NOAA 2006-013
Contact: John Leslie
NOAA News Releases 2006
NOAA Home Page
NOAA Public Affairs


Scientists at NOAA’s National Climatic Data Center in Asheville, N.C., today said the 2005 global temperature was statistically indistinguishable from the standing record set in 1998. Using two global data sets developed at NCDC, scientists determined that the 2005 average temperature was part of a string of very warm years – nine of the 10 warmest years on record have occurred since 1995.

In 1998, under the influence of an extremely strong El Niño episode, the annual global temperature surged beyond every other year on record. In the years after this El Niño event, annual global temperatures remained below the record established in 1998. In some years, the temperature was depressed by the presence of La Niña conditions in the equatorial Pacific. In other years, neutral or weak El Niño conditions were present. But in the span of seven years, the global temperature for 2005 returned to 1998 levels, without the warming influence of a very strong El Niño episode.

When calculating global temperatures, NCDC scientists, as well as those at NASA and in the United Kingdom, use methods that address areas of the globe with sparse observations or differences in measurement. The various methodologies result in very small differences (on the order of a few hundredths of a degree Celsius) between the global temperature estimates. However, these differences can affect individual yearly rankings.

One data set, in use at NCDC since the late 1990s, produced a global annual temperature for 2005 that was slightly below 1998. Another data set, which will become NCDC’s operational version in February 2006, results in 2005 being slightly warmer than 1998.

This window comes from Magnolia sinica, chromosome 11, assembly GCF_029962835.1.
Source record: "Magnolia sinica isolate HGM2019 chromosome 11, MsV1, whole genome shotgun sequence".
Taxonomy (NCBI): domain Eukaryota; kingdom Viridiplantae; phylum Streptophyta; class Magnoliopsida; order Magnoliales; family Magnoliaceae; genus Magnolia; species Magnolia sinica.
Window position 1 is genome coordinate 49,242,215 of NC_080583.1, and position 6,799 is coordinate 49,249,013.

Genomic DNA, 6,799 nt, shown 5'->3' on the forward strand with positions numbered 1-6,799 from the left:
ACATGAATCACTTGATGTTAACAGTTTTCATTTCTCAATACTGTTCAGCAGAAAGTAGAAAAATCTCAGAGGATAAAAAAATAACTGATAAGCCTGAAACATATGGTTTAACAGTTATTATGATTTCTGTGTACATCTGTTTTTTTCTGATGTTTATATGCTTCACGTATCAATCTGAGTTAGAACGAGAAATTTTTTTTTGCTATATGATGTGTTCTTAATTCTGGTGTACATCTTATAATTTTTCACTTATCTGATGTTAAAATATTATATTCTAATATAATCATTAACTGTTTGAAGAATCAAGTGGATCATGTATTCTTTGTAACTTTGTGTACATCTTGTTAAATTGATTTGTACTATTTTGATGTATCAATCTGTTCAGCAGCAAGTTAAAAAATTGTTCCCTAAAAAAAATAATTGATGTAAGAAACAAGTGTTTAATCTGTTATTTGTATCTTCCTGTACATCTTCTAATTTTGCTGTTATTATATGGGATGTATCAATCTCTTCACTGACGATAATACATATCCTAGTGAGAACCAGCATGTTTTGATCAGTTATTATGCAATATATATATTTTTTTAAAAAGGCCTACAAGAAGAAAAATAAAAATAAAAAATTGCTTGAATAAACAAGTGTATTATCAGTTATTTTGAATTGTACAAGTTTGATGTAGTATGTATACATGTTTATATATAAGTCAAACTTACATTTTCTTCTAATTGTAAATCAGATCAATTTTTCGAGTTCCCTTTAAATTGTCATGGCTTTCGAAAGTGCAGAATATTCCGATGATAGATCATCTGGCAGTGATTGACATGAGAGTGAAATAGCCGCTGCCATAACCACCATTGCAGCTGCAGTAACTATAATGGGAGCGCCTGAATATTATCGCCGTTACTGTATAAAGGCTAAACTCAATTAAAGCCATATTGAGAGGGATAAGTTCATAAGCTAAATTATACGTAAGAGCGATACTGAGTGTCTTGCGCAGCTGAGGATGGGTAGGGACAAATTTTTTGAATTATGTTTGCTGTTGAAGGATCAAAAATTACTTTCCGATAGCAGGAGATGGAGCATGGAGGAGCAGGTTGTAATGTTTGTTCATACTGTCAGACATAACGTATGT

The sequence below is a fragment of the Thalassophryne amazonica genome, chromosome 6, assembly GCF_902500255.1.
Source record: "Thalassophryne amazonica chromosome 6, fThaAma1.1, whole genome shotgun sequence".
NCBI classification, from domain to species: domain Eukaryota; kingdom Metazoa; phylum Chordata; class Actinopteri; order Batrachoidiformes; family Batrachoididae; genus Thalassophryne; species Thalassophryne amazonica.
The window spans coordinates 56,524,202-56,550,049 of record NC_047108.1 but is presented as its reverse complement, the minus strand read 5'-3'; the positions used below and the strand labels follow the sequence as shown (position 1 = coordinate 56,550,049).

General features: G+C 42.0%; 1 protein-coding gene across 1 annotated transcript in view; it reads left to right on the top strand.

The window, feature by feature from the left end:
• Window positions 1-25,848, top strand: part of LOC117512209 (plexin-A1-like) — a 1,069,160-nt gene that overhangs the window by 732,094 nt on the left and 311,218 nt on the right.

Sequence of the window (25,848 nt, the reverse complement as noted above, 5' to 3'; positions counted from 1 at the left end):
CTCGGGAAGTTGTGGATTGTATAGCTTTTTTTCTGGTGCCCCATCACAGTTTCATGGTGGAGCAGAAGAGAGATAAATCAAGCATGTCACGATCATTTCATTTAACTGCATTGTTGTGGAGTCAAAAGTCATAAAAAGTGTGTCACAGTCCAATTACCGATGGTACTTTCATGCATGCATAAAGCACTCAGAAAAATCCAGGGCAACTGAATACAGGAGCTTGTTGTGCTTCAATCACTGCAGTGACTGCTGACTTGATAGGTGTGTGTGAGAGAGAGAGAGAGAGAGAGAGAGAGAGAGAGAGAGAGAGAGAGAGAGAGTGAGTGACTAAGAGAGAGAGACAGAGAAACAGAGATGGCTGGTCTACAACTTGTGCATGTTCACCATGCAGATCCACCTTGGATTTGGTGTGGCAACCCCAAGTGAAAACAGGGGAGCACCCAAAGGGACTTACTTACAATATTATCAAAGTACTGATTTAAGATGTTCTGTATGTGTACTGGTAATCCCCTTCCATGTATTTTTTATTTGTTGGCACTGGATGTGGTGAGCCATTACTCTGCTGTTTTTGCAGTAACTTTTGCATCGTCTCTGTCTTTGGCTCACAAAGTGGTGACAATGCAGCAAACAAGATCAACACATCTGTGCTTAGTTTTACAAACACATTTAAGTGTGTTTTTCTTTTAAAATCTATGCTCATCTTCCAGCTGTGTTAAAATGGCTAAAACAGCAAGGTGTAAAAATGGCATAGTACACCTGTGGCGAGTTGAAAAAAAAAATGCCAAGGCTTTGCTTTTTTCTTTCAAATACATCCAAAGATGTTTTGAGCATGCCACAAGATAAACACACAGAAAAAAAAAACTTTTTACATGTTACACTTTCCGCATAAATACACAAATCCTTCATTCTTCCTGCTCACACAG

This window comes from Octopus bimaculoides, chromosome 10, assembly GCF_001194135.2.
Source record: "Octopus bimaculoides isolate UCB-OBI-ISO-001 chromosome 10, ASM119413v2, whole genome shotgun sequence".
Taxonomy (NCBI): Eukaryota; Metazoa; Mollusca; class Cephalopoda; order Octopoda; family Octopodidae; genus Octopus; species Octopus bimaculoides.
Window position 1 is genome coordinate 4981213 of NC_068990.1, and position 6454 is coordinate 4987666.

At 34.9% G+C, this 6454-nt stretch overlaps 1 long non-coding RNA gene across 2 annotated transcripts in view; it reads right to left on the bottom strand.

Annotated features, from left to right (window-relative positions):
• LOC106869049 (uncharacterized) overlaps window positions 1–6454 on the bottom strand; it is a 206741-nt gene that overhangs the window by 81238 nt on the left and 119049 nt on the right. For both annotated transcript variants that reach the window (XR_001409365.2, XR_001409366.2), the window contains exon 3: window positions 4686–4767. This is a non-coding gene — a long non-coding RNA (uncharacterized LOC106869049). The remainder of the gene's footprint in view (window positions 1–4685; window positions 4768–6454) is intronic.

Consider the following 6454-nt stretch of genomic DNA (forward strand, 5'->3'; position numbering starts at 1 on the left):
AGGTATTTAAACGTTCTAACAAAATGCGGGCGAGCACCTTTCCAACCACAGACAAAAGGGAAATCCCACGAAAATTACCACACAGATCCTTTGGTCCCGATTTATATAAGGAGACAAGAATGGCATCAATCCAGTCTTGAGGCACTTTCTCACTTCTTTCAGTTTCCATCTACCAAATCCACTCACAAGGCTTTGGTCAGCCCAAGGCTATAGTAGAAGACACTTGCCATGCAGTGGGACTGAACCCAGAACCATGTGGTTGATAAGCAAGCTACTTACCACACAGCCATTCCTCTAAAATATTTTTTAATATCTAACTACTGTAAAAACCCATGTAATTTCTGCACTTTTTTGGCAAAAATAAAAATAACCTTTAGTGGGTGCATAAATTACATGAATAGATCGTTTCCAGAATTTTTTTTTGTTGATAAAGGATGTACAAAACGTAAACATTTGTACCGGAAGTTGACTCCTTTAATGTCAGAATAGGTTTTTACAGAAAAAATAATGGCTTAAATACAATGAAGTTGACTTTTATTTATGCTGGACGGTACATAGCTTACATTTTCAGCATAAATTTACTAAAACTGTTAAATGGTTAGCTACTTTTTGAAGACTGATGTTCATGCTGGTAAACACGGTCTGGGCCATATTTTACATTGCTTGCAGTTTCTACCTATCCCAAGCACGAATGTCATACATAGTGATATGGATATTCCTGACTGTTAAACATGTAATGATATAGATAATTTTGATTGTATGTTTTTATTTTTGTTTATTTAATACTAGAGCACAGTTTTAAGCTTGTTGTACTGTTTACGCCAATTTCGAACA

Based on NCDC’s current operational data set, the 2005 global temperature was 1.04°F (0.58°C) above the 1880-2004 long-term mean, compared to the 1998 global temperature of 1.12°F (0.62°C) above the long-term mean. The new data set indicates the 2005 global temperature was 1.12°F (0.62°C) above the mean, while 1998 was 1.06°F (0.59°C) above average.

The new data set also provides for the calculation of uncertainties in global temperature attributable to factors, such as sampling errors and biases from changes in observational instruments and measurement techniques through time. The uncertainties associated with the various factors and methodologies used in data set development make 2005 statistically indistinguishable from 1998.

During the past century, global surface temperatures have increased at a rate of near 1.0° F/century (0.6° C/century), but the trend has been three times larger since 1976, with some of the largest temperature increases occurring in the high latitudes.

The National Oceanic and Atmospheric Administration, an agency of the U.S. Commerce Department, is dedicated to enhancing economic security and national safety through the prediction and research of weather and climate-related events and providing environmental stewardship of our nation’s coastal and marine resources. Through the emerging Global Earth Observation System of Systems (GEOSS), NOAA is working with our federal partners and nearly 60 countries to develop a global Earth observation network that is as integrated as the planet it observes, predicts and protects.

Note to Editors: Additional information on climate conditions in 2005 are available online at: